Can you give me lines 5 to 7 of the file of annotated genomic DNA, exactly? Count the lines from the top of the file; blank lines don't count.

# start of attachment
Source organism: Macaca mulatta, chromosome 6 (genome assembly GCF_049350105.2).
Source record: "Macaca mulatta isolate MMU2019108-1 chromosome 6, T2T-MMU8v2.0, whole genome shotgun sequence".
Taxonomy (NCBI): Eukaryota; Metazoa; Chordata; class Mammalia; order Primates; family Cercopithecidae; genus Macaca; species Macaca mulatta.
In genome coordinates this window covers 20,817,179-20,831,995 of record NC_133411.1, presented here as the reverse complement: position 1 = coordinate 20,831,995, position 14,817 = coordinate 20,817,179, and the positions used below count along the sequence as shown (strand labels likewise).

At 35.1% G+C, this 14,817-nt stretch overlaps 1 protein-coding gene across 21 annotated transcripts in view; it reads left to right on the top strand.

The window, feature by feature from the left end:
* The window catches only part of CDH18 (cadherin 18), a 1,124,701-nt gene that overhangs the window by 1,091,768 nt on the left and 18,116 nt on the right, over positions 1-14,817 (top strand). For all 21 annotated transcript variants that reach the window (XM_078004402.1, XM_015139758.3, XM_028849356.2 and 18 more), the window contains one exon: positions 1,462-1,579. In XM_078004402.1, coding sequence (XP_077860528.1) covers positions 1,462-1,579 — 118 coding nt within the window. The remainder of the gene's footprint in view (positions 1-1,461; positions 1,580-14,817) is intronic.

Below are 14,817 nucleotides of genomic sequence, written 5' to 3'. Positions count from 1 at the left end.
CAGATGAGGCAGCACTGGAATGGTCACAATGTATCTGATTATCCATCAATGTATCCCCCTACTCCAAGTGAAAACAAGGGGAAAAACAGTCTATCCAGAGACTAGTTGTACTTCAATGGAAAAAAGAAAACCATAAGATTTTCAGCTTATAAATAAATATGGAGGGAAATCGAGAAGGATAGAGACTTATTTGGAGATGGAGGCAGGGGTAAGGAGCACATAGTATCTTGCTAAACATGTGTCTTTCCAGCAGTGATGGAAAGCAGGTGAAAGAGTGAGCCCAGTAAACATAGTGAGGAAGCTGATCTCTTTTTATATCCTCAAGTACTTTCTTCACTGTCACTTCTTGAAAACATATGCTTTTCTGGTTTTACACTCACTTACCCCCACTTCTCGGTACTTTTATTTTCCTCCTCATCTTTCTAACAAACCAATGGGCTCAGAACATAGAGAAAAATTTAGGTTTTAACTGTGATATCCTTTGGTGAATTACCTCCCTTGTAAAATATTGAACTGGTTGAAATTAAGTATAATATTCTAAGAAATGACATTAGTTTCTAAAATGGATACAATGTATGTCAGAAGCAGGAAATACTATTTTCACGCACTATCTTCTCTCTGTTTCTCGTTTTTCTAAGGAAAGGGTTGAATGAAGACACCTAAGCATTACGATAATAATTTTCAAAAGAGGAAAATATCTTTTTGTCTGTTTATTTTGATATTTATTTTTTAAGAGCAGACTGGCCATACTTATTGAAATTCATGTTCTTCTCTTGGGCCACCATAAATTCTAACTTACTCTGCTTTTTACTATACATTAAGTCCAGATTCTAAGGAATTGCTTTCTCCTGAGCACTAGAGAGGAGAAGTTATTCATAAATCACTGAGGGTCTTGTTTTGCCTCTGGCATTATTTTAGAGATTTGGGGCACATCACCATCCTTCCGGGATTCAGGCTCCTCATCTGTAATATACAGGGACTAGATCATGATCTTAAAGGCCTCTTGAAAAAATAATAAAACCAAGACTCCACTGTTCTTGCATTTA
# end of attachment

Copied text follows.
At 35.1% G+C, this 14,817-nt stretch overlaps 1 protein-coding gene across 21 annotated transcripts in view; it reads left to right on the top strand.

The window, feature by feature from the left end:
* The window catches only part of CDH18 (cadherin 18), a 1,124,701-nt gene that overhangs the window by 1,091,768 nt on the left and 18,116 nt on the right, over positions 1-14,817 (top strand). For all 21 annotated transcript variants that reach the window (XM_078004402.1, XM_015139758.3, XM_028849356.2 and 18 more), the window contains one exon: positions 1,462-1,579. In XM_078004402.1, coding sequence (XP_077860528.1) covers positions 1,462-1,579 — 118 coding nt within the window. The remainder of the gene's footprint in view (positions 1-1,461; positions 1,580-14,817) is intronic.